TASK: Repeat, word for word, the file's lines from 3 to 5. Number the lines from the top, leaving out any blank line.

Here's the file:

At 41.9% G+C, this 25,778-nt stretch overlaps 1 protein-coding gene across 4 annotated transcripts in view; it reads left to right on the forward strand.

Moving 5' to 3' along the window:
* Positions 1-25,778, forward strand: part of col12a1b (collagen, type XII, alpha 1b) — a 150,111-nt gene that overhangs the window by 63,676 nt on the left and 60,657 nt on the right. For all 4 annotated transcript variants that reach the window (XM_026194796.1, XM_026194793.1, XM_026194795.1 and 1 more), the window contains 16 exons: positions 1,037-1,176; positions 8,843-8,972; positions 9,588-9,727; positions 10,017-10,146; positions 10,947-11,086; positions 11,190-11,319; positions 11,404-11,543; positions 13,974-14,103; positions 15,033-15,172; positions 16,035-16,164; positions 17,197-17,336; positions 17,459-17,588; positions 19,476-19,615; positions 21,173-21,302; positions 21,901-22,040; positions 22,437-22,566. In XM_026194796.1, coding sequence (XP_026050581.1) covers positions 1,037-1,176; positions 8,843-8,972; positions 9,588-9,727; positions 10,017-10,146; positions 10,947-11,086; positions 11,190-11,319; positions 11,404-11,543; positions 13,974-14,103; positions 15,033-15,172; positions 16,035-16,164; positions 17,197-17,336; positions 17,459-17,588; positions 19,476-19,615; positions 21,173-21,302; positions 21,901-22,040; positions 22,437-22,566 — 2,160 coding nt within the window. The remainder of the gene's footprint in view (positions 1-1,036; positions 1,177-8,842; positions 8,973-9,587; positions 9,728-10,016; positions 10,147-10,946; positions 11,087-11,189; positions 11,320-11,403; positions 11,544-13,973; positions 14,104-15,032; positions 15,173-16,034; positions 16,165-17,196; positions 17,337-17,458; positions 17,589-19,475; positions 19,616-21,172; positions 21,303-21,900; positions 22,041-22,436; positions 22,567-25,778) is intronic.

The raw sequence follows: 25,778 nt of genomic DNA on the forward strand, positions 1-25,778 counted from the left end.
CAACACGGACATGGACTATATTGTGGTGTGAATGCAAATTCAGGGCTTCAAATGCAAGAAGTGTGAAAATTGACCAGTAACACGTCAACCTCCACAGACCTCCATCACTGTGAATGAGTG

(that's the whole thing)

* Positions 1-25,778, forward strand: part of col12a1b (collagen, type XII, alpha 1b) — a 150,111-nt gene that overhangs the window by 63,676 nt on the left and 60,657 nt on the right. For all 4 annotated transcript variants that reach the window (XM_026194796.1, XM_026194793.1, XM_026194795.1 and 1 more), the window contains 16 exons: positions 1,037-1,176; positions 8,843-8,972; positions 9,588-9,727; positions 10,017-10,146; positions 10,947-11,086; positions 11,190-11,319; positions 11,404-11,543; positions 13,974-14,103; positions 15,033-15,172; positions 16,035-16,164; positions 17,197-17,336; positions 17,459-17,588; positions 19,476-19,615; positions 21,173-21,302; positions 21,901-22,040; positions 22,437-22,566. In XM_026194796.1, coding sequence (XP_026050581.1) covers positions 1,037-1,176; positions 8,843-8,972; positions 9,588-9,727; positions 10,017-10,146; positions 10,947-11,086; positions 11,190-11,319; positions 11,404-11,543; positions 13,974-14,103; positions 15,033-15,172; positions 16,035-16,164; positions 17,197-17,336; positions 17,459-17,588; positions 19,476-19,615; positions 21,173-21,302; positions 21,901-22,040; positions 22,437-22,566 — 2,160 coding nt within the window. The remainder of the gene's footprint in view (positions 1-1,036; positions 1,177-8,842; positions 8,973-9,587; positions 9,728-10,016; positions 10,147-10,946; positions 11,087-11,189; positions 11,320-11,403; positions 11,544-13,973; positions 14,104-15,032; positions 15,173-16,034; positions 16,165-17,196; positions 17,337-17,458; positions 17,589-19,475; positions 19,616-21,172; positions 21,303-21,900; positions 22,041-22,436; positions 22,567-25,778) is intronic.

The raw sequence follows: 25,778 nt of genomic DNA on the forward strand, positions 1-25,778 counted from the left end.
CAACACGGACATGGACTATATTGTGGTGTGAATGCAAATTCAGGGCTTCAAATGCAAGAAGTGTGAAAATTGACCAGTAACACGTCAACCTCCACAGACCTCCATCACTGTGAATGAGTG